“The starting point of having an Asian as a main character was a very dehumanizing experience,” he recalls. “So many financiers would just say, ‘No, Asians have no value.’ For me, who watches international cinema, that idea seems crazy.”
There were few actors with both the chops to pull off the part and the commercial appeal to backstop the producers’ anxiety. Even Kogonada worried that Cho had never done anything like this before, something that he chides himself for now: “Of course he hadn’t! No one had ever given him the chance!”
For Cho, who has been a famous face for nearly two decades, this was the chance of a lifetime. “I closed the script and went: ‘This is amazing,’” he remembers. “And then a few minutes later I went: ‘This is impossible.’” He didn’t believe anyone would make it a reality. The actor, who said he thinks about stereotypes with every role he’s offered (and is just as put off by roles that exist as reactions to stereotypes), was excited to find a role that was entirely liberated from them.
“My defenses were down,” he said. “I didn’t do the math in my head of whether or not the details are right or wrong. Almost by definition, a character becomes humanized when an audience has to feel through them. And a character very easily becomes dehumanized when an audience doesn’t have to feel through them. That’s one of the reasons I found the waters of comedy very choppy. The ‘Harold and Kumar’ movies are very silly, but I’m very proud of them, and I was keen on doing them because I wanted people to feel through an Asian guy in a comedy.”
While Kogonada considered Cho’s visibility essential, he’s considerably more circumspect about his own. “I’ve also never identified much with my American name,” the South Korean immigrant explained, “which always feels a little strange to see or hear.”
However, Kogonada admits that his relationship to his heteronym has become almost as fraught and dynamic as his relationship with his given name. “I don’t it to be even more distracting,” he said, “And I’m suddenly feeling the burden of that. I know that if I were dealing with someone who used an alias, then I’d have my own reaction to that. I only wish it was nothing and I could just do the work, but I should have thought about that!” He laughs: “If only I’d also invented a last name for myself, this would never have been an issue!”
The nickname also had an impact on Richardson; the actress confesses that she was “a little worried that I was going to go meet him for coffee and he was going to be really artsy and pretentious and intimidating, but he’s such a gentleman, and so honest, and it’s so easy to talk to him.” Kogonada offered her another name to use on set, she said, “but I felt guilty using it. The thing is that he’s such an epic human that he deserves an epic name. I refer to him as ‘Kogonada’ even in texts. That’s who he is.”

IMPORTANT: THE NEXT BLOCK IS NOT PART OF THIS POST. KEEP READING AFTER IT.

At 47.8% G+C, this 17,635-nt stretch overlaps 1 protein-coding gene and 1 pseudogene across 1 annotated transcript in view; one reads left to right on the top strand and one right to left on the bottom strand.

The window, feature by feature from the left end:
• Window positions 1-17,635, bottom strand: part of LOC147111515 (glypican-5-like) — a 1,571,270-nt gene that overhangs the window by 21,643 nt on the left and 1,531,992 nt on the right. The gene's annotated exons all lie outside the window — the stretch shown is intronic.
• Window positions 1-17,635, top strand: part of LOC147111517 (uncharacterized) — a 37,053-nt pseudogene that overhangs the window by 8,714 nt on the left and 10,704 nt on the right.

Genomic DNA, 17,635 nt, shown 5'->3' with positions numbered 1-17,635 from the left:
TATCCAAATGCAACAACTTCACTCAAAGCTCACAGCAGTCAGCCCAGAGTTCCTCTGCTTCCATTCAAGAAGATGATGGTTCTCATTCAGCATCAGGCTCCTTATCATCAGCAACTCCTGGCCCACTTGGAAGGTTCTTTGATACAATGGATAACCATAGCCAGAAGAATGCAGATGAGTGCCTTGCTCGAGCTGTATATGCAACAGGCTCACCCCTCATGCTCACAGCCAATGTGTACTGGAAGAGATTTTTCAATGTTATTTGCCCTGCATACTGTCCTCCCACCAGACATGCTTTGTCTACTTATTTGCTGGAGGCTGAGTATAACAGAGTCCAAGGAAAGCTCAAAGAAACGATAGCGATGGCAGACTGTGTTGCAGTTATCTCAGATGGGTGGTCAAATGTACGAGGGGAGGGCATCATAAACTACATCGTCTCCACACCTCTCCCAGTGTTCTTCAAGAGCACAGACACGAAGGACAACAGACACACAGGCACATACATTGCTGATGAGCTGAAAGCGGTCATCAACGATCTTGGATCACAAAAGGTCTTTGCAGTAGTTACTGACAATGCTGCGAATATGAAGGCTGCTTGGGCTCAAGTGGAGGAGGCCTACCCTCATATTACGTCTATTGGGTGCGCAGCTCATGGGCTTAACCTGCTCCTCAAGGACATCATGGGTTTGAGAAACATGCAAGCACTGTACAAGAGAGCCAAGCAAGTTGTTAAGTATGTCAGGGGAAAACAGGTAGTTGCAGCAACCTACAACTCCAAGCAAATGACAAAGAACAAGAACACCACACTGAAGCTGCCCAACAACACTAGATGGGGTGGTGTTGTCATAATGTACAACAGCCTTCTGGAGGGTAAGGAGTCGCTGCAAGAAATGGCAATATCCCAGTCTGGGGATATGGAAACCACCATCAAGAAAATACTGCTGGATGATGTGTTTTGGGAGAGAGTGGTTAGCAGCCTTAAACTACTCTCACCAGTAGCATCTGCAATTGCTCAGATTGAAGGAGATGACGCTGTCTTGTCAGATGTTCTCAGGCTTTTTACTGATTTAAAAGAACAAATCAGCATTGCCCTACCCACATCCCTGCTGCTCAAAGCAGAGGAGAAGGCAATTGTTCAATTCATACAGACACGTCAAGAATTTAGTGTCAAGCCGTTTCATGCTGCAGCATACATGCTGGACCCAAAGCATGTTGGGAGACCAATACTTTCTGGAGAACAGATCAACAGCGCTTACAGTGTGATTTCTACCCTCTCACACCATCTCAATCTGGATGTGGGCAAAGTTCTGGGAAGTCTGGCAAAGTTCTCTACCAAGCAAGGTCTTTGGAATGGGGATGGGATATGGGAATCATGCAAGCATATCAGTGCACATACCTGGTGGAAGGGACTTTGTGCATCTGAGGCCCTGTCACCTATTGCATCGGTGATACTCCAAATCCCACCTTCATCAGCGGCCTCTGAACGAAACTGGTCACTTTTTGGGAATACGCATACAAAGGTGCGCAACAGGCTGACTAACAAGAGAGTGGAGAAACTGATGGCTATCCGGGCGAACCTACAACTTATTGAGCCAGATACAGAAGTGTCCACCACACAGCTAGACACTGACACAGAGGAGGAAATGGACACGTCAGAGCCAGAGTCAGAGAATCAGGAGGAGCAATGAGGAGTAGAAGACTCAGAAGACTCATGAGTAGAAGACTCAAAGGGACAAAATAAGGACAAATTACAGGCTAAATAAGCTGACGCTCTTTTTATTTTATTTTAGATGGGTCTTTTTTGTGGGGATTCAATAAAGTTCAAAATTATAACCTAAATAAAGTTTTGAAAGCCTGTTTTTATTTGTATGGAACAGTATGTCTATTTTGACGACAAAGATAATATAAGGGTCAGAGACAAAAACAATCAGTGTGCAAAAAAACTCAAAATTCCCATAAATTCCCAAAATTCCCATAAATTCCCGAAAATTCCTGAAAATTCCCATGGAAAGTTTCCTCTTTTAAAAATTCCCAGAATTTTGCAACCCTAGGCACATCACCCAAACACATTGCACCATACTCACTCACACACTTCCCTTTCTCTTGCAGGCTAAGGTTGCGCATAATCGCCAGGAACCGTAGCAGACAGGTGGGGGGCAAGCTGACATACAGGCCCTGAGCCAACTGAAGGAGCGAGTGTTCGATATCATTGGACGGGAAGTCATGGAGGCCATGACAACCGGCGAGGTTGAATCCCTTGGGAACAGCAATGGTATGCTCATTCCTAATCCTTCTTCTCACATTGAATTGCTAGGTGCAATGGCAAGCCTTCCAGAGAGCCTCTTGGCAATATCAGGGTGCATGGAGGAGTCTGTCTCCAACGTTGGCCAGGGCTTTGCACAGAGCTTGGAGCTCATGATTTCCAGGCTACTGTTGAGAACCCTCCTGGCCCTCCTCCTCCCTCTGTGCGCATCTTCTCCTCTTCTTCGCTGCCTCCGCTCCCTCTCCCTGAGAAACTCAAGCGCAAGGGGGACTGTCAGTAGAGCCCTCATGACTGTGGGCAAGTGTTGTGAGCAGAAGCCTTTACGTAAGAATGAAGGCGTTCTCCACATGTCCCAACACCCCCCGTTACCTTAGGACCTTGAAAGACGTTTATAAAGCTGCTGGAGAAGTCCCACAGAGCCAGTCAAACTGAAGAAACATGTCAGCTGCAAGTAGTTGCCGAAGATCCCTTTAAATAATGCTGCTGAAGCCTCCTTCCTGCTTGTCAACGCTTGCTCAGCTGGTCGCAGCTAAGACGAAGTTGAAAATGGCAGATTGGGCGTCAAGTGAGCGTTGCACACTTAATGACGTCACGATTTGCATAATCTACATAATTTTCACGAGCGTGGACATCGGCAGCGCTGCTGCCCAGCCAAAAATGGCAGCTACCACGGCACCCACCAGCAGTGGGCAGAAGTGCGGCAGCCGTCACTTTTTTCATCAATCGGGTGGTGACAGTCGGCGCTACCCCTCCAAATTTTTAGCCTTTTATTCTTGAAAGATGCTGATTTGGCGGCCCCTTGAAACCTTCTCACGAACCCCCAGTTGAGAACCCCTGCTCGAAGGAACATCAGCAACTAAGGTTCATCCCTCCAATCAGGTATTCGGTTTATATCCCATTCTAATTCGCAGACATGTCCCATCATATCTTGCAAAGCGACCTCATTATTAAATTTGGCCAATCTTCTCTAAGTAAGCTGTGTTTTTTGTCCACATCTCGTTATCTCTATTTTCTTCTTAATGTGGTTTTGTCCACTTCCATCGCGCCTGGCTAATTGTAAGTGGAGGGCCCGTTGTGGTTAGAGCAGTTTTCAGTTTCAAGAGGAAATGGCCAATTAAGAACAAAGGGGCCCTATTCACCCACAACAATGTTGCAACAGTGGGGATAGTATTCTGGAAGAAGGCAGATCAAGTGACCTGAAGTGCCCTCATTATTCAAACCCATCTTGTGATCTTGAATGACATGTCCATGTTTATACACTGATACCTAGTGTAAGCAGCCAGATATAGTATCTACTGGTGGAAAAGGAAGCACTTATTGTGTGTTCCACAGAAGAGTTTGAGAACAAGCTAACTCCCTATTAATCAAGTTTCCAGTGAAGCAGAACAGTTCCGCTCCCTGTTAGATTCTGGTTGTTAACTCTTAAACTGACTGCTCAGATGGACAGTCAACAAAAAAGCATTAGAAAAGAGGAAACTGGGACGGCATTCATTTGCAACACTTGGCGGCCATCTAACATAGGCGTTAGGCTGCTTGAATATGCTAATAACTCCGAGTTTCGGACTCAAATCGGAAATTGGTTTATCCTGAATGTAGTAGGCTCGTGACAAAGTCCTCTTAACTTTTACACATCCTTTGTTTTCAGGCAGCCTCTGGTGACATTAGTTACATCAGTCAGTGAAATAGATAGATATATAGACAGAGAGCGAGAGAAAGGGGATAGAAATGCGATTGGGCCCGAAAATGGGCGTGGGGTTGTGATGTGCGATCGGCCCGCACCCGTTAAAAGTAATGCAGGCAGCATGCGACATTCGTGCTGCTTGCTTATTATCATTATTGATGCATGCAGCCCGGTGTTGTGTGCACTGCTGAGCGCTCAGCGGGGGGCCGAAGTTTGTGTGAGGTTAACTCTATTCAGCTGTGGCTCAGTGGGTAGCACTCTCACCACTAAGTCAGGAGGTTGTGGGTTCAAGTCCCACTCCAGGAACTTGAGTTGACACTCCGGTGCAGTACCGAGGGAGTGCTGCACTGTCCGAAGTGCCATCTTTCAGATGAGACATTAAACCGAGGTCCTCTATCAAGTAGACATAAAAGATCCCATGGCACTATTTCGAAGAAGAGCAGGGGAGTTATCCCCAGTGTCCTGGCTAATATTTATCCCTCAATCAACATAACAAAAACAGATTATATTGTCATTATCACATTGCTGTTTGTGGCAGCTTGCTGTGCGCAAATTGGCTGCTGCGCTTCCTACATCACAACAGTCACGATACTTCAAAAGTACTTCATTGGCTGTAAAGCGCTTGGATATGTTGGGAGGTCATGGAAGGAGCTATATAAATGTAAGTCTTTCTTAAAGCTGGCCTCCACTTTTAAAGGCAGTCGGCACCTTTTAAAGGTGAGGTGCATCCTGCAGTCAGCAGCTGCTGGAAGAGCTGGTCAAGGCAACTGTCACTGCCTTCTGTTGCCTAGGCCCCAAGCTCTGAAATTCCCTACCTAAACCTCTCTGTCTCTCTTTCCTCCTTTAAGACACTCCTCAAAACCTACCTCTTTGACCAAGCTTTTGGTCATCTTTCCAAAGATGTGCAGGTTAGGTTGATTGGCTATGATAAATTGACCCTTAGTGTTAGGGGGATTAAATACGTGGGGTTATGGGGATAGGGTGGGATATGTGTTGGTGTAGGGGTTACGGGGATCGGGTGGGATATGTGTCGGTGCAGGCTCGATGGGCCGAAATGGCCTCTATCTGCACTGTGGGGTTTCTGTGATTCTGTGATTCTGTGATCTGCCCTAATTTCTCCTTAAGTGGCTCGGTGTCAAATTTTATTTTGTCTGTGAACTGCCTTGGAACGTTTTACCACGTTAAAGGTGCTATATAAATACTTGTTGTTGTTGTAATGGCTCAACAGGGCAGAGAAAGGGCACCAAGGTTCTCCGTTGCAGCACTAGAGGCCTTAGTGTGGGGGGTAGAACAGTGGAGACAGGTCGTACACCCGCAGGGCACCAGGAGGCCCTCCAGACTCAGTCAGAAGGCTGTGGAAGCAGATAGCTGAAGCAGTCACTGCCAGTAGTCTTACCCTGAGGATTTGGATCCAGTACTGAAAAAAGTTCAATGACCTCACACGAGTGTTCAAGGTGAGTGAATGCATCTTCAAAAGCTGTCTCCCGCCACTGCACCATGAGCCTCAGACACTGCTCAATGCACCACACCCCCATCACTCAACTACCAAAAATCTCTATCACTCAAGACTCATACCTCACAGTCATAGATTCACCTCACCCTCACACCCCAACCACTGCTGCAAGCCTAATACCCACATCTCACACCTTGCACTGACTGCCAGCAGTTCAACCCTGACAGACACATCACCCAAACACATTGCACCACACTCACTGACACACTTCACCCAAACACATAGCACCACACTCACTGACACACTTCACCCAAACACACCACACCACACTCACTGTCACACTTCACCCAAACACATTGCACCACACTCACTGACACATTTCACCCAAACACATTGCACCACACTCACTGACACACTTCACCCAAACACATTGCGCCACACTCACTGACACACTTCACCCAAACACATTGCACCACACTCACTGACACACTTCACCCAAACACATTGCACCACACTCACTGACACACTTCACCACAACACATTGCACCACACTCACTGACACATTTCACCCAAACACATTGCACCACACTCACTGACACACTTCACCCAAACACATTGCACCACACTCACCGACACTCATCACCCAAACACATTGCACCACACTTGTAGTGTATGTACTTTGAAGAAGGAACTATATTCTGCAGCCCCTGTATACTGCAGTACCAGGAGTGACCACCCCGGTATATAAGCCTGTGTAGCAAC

Cho remembers huddling with the cast in an attempt to come up with their own alternative. “He was open to whatever, but I wondered if it should be ‘K.’ I was calling him ‘KG,’ and then I slipped into, ‘I think I’m just going to start calling him ‘Kevin Garnett.’ But I never had the courage to pull that off.”
Kogonada is bemused by how the heteronym has taken on a life of his own, but for him it remains pretty simple. “If I’m being honest, it was also just to protect myself from my own neuroses. I didn’t want to publish anything in public because I can be very critical of my own work, and so this created enough distance for me to put things out.”
For Kogonada, whose work clarifies the art that already exists in our lives, he just doesn’t want to get in the way. Returning to a food metaphor, he says that he hopes “Columbus” will be enjoyed like a good bowl of ramen, “The sort of ramen that you eat one day and remember the next; not some really elaborate dish, just something good that will stay with you.”
I imagine that he’s the broth in that scenario, transparent, measured, and bringing new life to a swirl of familiar ingredients. Richardson disagrees, insisting that her director would be the bowl. “Maybe I can be the microwave?” she muses. “I feel like Casey’s character in general has some warmth to her, and adds a cozy feeling to the movie, so maybe that.”
Cho, who calls his friendship with Kogonada “one of the great relationships in my life,” is partial to thinking of the film as a bone marrow stock, but — if it were ramen — he says he’d be the slice of pork.
Not anyone can be a great cook, it’s been said, but a great cook can come from anywhere. The same is true with cinema. A great filmmaker can come from anywhere, and filmmaking is only great because they often do.
“Columbus” will premiere in the NEXT section at the 2017 Sundance Film Festival. It is currently seeking U.S. distribution.
For more of Kogonada’s work, visit his website.